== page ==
Links to posts I found that I think you’ll be interested in.
Also, you can read today’s new Pivot blog post by clicking here:
The Lonely Small Church Pastor: Breaking the Cycle
I found a large, eclectic group in September. At this pace, I may do this more than once a month.
Thom Rainer‘s short, practical list of issues we need to be aware of.
“Many churches have their members so busy they don’t have time to develop relationships with unchurched people and non-Christians. Meetings and activities have become substitutes for real ministry.”
Israel Steinmetz tackles an important, but often overlooked issue and how small churches can address it well.
“Churches—particularly small churches—can serve as healing communities for people with mental health concerns.”
Don’t let the title fool you. Ryan Stigile has some very healthy alternatives to a lot of the numbers orientation in most church growth material.
“’Healthy things grow.’ Many church leaders use this principle to justify an over appetite for growth. . . . The mindset may create some short-term spikes in attendance but it will not lead to lasting impact.”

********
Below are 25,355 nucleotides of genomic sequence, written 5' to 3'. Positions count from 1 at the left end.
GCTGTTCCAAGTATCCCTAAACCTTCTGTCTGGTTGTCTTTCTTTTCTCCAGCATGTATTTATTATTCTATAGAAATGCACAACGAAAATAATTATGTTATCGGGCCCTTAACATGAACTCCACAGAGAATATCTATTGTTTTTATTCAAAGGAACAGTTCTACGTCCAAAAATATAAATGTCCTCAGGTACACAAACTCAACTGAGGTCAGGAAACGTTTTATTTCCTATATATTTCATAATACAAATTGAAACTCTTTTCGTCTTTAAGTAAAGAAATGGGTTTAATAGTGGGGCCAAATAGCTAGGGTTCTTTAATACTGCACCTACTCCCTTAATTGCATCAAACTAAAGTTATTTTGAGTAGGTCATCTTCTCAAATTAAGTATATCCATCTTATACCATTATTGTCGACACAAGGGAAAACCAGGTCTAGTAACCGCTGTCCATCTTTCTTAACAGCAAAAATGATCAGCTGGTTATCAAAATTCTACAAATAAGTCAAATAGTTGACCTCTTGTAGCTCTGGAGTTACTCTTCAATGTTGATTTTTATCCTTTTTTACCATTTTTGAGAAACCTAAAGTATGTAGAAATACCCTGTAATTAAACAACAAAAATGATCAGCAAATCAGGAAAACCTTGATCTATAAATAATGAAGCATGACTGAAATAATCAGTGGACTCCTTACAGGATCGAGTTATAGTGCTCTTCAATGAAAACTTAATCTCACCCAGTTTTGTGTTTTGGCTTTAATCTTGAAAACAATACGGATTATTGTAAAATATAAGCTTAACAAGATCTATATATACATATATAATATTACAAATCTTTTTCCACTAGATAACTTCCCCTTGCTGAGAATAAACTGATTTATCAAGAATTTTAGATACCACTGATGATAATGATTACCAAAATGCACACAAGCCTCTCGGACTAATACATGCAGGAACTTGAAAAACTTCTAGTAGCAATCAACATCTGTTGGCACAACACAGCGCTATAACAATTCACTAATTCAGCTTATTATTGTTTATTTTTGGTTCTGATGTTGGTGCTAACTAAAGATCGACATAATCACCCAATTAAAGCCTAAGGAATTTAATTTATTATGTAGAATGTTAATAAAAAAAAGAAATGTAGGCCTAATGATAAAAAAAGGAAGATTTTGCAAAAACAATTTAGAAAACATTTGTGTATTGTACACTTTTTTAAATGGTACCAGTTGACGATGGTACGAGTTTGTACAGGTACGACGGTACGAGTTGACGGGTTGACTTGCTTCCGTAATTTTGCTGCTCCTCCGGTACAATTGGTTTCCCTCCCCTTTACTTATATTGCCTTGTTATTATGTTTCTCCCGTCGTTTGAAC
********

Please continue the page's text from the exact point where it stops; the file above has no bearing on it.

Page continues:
Like Stigile’s post, this is also from Equip Magazine. Caitlin Meadows addresses this all-too-common, but usually ignored church killer.
“It may seem impossible, but with intentionality and prayer a church can kill the rumor weed before it takes over.”
Heather Choate Davis dares us to ask hard questions about church growth. Like, “why?”
“The church was never meant to be in the business of “big”; still, we can’t seem to escape its perpetual temptation. …Herein lies the danger of “big”: tangible growth is easy to credit as blessing, but releasing our bounty back out to his Kingdom goes against every self-preservation instinct we have in our bodies.”
Andrew Johnson wrote this post about the future of church growth.
“What worked in the 1980s doesn’t fly with our generation … Our generation is looking for real relationships, they are looking for a place when they can say, ‘I’m part of this, I’m not just a number.’ … What we are realizing is that maybe the Bible had it right when the model was small.”
Finally, last week I got to meet the author of this great piece from last year. It’s worth another look.
Eric W. Moore reminds us that it’s wrong to assume that a small church must be suffering from bad leadership.
“I have found that many pastors of smaller churches have great organizational skills. When you consider that the percentage of volunteers to paid staff in the small church is extremely high, the pastor must organize around peoples’ passion, interest, and giftedness.”
Got Anything Else?
If you find blog posts, books or podcasts you like, let me know. I may include them in next month’s Stuff I Like post.
So what do you think? What did you like and/or disagree with in these posts?
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